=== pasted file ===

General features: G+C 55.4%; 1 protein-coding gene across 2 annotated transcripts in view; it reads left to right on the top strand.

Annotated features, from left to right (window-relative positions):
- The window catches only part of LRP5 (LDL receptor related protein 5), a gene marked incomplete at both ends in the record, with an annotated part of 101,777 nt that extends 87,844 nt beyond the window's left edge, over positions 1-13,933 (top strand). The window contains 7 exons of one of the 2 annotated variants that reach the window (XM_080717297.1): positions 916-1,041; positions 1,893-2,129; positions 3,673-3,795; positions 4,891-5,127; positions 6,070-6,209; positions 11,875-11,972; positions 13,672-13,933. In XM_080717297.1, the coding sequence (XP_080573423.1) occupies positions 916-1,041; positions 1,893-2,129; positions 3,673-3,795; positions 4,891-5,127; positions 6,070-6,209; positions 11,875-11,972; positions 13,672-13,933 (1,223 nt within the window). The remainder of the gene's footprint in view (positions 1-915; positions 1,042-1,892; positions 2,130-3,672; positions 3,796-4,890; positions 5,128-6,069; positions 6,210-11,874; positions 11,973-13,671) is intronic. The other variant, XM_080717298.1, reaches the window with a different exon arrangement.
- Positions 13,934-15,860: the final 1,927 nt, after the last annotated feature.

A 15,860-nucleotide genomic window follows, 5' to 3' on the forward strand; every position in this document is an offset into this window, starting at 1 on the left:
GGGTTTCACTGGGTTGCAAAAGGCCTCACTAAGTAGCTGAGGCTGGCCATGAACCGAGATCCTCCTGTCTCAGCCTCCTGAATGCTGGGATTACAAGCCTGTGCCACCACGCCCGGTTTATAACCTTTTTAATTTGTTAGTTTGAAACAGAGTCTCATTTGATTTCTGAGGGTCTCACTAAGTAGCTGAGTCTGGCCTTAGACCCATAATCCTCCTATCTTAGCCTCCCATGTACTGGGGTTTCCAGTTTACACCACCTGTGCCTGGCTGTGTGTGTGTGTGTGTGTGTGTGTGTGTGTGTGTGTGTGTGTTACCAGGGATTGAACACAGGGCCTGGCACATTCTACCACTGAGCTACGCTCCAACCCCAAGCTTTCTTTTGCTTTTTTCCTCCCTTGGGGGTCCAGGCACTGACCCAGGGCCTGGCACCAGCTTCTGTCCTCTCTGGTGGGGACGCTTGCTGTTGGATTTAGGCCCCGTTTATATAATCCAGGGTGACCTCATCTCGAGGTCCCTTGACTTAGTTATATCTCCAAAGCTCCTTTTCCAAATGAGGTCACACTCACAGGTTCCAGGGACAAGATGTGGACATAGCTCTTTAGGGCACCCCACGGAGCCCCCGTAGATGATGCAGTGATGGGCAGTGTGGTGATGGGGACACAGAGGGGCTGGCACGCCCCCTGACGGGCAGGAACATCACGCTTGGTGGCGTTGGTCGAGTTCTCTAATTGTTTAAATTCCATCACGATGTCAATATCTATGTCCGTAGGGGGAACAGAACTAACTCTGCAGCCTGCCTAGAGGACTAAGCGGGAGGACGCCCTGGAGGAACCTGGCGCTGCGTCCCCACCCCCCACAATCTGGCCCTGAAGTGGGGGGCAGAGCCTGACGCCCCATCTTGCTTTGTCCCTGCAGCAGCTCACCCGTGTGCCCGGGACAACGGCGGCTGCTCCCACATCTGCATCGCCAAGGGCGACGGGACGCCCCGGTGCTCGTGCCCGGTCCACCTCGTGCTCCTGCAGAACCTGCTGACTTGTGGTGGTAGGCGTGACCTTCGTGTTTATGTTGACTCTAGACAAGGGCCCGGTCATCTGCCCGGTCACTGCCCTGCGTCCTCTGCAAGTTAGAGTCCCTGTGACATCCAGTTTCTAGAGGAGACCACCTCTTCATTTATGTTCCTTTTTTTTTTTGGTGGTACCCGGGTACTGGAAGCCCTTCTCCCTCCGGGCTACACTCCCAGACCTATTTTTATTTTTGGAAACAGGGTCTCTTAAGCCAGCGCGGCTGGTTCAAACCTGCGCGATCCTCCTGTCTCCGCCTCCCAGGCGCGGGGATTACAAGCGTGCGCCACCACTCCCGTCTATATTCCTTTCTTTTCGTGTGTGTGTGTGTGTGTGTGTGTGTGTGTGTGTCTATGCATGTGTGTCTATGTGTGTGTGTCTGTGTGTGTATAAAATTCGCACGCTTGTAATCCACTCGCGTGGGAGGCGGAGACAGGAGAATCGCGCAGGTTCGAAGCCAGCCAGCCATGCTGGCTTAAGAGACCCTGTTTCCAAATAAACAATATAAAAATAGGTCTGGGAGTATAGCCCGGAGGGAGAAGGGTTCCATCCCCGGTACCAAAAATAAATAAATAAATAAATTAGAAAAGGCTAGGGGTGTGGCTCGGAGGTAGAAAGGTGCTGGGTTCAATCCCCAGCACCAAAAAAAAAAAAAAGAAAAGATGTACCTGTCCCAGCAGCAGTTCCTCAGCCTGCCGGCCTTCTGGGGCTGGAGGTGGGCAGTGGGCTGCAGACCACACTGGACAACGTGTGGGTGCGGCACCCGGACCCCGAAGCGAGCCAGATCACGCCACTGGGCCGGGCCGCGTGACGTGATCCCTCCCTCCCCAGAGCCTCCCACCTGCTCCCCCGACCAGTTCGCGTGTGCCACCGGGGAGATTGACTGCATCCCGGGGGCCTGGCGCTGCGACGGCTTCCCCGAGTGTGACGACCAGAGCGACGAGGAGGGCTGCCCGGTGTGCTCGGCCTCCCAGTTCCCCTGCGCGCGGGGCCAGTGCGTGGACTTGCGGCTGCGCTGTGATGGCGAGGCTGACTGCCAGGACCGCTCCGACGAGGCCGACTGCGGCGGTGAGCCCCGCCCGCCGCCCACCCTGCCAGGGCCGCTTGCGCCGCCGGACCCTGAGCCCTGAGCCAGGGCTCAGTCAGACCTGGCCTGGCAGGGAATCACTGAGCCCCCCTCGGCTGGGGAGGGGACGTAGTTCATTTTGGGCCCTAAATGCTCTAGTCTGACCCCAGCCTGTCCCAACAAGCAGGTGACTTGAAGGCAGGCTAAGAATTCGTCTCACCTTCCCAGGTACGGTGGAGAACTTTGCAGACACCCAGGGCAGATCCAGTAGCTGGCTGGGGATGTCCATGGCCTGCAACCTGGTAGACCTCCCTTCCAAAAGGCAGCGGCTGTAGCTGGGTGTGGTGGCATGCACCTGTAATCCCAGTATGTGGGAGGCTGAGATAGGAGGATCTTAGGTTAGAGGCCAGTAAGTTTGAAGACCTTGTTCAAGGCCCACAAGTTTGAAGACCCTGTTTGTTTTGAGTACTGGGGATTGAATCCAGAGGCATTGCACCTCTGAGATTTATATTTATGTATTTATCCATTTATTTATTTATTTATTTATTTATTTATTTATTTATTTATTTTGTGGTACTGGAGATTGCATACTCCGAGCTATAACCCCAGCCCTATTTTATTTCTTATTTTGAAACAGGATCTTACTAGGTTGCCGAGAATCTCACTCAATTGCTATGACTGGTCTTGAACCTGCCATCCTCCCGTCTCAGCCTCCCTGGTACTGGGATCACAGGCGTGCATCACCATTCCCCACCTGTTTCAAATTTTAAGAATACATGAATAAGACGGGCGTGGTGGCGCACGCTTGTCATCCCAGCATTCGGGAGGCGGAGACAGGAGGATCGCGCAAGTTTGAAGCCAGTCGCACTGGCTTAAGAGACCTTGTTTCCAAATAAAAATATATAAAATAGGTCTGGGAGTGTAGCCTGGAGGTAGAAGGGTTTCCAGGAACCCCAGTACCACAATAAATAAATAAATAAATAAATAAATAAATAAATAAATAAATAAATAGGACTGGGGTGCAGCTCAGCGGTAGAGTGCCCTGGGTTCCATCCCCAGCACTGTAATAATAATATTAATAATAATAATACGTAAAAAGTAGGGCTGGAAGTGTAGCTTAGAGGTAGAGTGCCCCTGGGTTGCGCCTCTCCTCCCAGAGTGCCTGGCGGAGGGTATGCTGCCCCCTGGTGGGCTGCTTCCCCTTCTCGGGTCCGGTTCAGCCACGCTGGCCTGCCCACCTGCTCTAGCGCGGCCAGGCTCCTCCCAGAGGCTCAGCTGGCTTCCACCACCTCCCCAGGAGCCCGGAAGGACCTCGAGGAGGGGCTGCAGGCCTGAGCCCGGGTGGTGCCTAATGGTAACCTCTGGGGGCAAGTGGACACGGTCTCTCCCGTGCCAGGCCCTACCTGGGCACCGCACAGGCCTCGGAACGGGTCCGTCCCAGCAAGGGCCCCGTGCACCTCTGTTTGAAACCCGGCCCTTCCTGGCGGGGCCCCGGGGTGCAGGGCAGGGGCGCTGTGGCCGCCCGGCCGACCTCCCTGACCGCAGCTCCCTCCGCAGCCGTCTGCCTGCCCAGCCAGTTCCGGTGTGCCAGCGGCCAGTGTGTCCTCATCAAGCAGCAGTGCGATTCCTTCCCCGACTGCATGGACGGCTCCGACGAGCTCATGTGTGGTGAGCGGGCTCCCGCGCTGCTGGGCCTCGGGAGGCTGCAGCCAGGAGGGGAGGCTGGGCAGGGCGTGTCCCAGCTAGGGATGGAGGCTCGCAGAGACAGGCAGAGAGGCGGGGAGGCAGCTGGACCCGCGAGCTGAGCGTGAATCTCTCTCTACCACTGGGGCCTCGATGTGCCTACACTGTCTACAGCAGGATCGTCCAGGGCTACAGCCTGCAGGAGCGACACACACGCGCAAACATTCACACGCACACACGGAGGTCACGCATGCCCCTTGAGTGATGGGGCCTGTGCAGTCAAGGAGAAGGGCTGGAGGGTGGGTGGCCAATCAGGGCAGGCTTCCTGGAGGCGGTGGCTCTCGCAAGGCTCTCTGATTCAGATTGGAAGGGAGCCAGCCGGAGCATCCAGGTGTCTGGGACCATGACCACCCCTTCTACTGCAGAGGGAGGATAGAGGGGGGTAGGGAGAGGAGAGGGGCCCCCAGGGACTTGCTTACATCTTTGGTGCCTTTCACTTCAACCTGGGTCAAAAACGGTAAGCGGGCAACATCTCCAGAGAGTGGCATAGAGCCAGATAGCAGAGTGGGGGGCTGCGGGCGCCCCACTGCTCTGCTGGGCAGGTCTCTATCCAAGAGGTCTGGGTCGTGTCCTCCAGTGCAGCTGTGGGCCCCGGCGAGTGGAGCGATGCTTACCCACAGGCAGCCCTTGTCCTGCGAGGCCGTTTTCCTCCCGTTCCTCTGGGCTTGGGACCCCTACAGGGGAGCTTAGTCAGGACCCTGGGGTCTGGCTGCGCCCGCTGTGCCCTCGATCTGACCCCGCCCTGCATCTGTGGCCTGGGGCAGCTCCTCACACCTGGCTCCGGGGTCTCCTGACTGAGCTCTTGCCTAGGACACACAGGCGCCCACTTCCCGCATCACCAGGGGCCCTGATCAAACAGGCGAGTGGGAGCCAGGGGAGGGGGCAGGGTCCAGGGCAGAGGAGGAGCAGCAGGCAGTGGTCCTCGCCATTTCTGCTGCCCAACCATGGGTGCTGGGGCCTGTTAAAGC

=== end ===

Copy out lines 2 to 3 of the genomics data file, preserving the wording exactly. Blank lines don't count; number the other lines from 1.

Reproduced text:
Annotated features, from left to right (window-relative positions):
- The window catches only part of LRP5 (LDL receptor related protein 5), a gene marked incomplete at both ends in the record, with an annotated part of 101,777 nt that extends 87,844 nt beyond the window's left edge, over positions 1-13,933 (top strand). The window contains 7 exons of one of the 2 annotated variants that reach the window (XM_080717297.1): positions 916-1,041; positions 1,893-2,129; positions 3,673-3,795; positions 4,891-5,127; positions 6,070-6,209; positions 11,875-11,972; positions 13,672-13,933. In XM_080717297.1, the coding sequence (XP_080573423.1) occupies positions 916-1,041; positions 1,893-2,129; positions 3,673-3,795; positions 4,891-5,127; positions 6,070-6,209; positions 11,875-11,972; positions 13,672-13,933 (1,223 nt within the window). The remainder of the gene's footprint in view (positions 1-915; positions 1,042-1,892; positions 2,130-3,672; positions 3,796-4,890; positions 5,128-6,069; positions 6,210-11,874; positions 11,973-13,671) is intronic. The other variant, XM_080717298.1, reaches the window with a different exon arrangement.